Increasing adherence to treatment in epilepsy: what do the strongest trials show?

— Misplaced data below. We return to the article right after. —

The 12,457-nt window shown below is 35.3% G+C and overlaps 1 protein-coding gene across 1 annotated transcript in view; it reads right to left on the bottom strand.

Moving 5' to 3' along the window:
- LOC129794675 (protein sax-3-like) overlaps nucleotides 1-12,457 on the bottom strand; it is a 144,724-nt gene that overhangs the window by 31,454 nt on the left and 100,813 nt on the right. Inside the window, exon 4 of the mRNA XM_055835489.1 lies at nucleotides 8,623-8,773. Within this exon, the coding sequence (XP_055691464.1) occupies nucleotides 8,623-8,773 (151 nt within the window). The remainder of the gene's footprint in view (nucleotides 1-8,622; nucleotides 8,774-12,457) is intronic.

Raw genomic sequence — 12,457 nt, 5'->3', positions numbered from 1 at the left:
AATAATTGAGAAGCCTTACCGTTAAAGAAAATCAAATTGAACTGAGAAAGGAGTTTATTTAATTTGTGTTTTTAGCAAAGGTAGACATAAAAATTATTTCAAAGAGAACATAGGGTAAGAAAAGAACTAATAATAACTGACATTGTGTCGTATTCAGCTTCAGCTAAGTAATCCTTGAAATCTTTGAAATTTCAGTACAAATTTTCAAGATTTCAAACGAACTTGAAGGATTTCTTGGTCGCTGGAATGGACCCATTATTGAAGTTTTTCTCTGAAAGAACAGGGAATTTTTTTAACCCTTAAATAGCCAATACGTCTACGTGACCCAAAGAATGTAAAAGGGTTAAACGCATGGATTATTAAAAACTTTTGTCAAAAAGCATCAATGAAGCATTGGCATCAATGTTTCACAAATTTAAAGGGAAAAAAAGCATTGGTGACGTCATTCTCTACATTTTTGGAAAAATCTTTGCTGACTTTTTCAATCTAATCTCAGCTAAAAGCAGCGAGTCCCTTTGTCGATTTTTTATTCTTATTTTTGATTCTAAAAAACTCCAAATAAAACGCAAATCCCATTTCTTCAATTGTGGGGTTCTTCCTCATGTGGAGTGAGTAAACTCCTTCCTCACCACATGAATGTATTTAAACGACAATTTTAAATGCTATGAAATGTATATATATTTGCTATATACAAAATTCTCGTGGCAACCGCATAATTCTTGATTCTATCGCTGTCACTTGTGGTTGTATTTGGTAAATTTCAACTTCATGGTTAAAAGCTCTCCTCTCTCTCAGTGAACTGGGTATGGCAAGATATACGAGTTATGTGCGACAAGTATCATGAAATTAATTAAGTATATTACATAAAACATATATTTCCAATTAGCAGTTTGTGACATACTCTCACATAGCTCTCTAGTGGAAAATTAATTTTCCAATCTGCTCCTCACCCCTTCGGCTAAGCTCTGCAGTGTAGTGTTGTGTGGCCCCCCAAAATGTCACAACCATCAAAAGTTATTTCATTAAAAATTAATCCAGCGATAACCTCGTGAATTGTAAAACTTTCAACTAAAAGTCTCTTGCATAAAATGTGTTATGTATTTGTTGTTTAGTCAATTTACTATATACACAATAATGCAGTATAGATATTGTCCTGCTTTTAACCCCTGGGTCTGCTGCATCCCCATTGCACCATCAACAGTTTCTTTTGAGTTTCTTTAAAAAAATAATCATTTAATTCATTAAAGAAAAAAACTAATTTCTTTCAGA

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Patient non-adherence to prescribed anti-epileptic drugs (AEDs) remains a challenge to successful treatment of patients with epilepsy. However, the literature on epilepsy does not document a comprehensive review of interventions to improve adherence as a means to improve clinical outcomes. This study systematically reviews existing literature on interventions to enhance AED adherence and clinical outcomes, and the measures of adherence included in these studies. We selected randomized controlled trials (RCTs) of interventions to enhance adherence with AEDs, which also measured clinical outcomes, with at least 80% follow-up of participants for at least 6 months, from a comprehensive Cochrane review of adherence interventions for medications, complete to January 2013, and updated searches for additional AED studies in multiple bibliographic databases to January 2016. Two review authors independently extracted all data and a third author resolved disagreements. The present update included one trial from the Cochrane review and three RCTs published since, bringing the total number of RCTs on this topic to four. Two types of intervention were tested: educational (e.g., providing information to the patient or carer about treatment characteristics, duration, dosage regime, and how to use the AED) and behavioral (activity in order to remind the patient to take a medicine). Methods of measuring adherence included a combination of direct (plasma AED levels) and indirect measures (prescription refill frequency and appointment keeping) or use alone of self-report adherence on standardized scales. Despite the importance of the problem, evidence is limited concerning enhancement of adherence among people with epilepsy. However, the trials available to date show that medication adherence in epilepsy can be improved, leading to better seizure control.
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